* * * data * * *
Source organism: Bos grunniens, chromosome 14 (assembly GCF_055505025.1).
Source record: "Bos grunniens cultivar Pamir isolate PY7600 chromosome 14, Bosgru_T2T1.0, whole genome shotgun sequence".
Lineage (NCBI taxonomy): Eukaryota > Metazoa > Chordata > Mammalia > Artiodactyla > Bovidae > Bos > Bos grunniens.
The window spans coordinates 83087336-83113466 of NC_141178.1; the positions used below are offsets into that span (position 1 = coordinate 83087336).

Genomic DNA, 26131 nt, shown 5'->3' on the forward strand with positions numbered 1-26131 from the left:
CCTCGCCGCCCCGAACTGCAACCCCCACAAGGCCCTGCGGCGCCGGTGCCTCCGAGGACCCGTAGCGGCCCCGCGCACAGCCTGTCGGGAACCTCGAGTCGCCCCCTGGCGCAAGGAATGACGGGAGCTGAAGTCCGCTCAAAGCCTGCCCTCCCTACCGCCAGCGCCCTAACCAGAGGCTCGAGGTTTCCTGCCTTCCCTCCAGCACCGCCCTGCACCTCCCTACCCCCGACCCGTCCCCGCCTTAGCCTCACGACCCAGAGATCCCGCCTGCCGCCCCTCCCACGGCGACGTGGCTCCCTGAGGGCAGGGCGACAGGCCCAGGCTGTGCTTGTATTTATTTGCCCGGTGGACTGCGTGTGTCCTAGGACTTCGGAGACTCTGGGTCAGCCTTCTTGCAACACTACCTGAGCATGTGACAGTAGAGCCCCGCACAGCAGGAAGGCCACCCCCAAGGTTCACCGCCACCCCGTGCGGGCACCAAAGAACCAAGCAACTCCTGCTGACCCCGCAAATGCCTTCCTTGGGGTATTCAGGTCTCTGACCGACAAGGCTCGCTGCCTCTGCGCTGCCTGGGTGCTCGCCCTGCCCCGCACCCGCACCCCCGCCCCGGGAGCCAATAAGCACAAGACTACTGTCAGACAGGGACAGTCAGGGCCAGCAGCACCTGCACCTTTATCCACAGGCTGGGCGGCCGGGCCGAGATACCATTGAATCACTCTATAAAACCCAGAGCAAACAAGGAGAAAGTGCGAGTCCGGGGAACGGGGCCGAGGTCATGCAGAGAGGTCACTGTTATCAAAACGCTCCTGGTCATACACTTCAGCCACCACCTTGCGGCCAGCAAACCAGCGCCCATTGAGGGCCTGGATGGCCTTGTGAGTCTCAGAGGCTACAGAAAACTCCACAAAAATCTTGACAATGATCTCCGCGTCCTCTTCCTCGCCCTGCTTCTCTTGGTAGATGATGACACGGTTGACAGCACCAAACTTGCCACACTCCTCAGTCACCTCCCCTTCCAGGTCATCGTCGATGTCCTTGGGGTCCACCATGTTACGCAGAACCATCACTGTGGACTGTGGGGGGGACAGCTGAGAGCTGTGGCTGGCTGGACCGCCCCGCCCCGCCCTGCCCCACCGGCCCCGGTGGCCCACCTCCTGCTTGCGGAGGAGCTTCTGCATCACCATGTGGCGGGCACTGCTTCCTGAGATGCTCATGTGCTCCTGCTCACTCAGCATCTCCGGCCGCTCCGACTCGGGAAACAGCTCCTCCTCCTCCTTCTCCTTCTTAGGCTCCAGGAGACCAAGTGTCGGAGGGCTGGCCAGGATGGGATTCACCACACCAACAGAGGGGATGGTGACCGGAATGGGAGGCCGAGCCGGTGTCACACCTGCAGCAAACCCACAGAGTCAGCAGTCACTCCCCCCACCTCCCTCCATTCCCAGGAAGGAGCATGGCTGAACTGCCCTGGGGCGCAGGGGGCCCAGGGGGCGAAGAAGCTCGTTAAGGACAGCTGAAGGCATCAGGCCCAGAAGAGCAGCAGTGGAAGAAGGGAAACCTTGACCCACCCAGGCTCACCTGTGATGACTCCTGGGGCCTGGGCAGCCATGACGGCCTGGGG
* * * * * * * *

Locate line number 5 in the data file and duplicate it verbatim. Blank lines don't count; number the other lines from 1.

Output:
Genomic DNA, 26131 nt, shown 5'->3' on the forward strand with positions numbered 1-26131 from the left: